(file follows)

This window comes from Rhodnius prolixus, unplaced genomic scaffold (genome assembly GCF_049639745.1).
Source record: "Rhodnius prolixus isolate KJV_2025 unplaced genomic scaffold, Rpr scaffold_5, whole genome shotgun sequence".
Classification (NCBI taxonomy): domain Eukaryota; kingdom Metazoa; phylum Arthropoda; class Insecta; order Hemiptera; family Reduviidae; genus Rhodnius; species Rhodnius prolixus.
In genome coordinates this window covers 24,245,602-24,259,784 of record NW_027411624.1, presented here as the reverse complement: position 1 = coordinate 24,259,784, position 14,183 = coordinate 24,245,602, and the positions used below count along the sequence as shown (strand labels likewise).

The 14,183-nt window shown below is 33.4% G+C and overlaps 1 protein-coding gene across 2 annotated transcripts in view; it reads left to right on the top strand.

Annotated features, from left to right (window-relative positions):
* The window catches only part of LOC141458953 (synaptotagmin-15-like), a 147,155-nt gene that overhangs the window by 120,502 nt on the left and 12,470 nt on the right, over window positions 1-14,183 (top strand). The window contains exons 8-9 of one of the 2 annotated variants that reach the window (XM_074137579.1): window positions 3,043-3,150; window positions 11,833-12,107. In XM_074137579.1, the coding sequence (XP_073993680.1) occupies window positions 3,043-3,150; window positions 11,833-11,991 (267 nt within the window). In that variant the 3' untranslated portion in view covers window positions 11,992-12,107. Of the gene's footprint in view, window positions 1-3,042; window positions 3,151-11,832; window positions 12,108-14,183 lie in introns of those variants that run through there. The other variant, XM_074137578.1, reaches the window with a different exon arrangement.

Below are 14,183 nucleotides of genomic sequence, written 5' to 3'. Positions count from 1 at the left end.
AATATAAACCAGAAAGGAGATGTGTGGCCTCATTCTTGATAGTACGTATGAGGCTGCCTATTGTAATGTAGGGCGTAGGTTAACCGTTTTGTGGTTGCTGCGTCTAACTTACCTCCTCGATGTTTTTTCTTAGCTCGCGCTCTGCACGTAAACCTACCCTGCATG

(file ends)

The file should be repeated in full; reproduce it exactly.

This window comes from Rhodnius prolixus, unplaced genomic scaffold (genome assembly GCF_049639745.1).
Source record: "Rhodnius prolixus isolate KJV_2025 unplaced genomic scaffold, Rpr scaffold_5, whole genome shotgun sequence".
Classification (NCBI taxonomy): domain Eukaryota; kingdom Metazoa; phylum Arthropoda; class Insecta; order Hemiptera; family Reduviidae; genus Rhodnius; species Rhodnius prolixus.
In genome coordinates this window covers 24,245,602-24,259,784 of record NW_027411624.1, presented here as the reverse complement: position 1 = coordinate 24,259,784, position 14,183 = coordinate 24,245,602, and the positions used below count along the sequence as shown (strand labels likewise).

The 14,183-nt window shown below is 33.4% G+C and overlaps 1 protein-coding gene across 2 annotated transcripts in view; it reads left to right on the top strand.

Annotated features, from left to right (window-relative positions):
* The window catches only part of LOC141458953 (synaptotagmin-15-like), a 147,155-nt gene that overhangs the window by 120,502 nt on the left and 12,470 nt on the right, over window positions 1-14,183 (top strand). The window contains exons 8-9 of one of the 2 annotated variants that reach the window (XM_074137579.1): window positions 3,043-3,150; window positions 11,833-12,107. In XM_074137579.1, the coding sequence (XP_073993680.1) occupies window positions 3,043-3,150; window positions 11,833-11,991 (267 nt within the window). In that variant the 3' untranslated portion in view covers window positions 11,992-12,107. Of the gene's footprint in view, window positions 1-3,042; window positions 3,151-11,832; window positions 12,108-14,183 lie in introns of those variants that run through there. The other variant, XM_074137578.1, reaches the window with a different exon arrangement.

Below are 14,183 nucleotides of genomic sequence, written 5' to 3'. Positions count from 1 at the left end.
AATATAAACCAGAAAGGAGATGTGTGGCCTCATTCTTGATAGTACGTATGAGGCTGCCTATTGTAATGTAGGGCGTAGGTTAACCGTTTTGTGGTTGCTGCGTCTAACTTACCTCCTCGATGTTTTTTCTTAGCTCGCGCTCTGCACGTAAACCTACCCTGCATG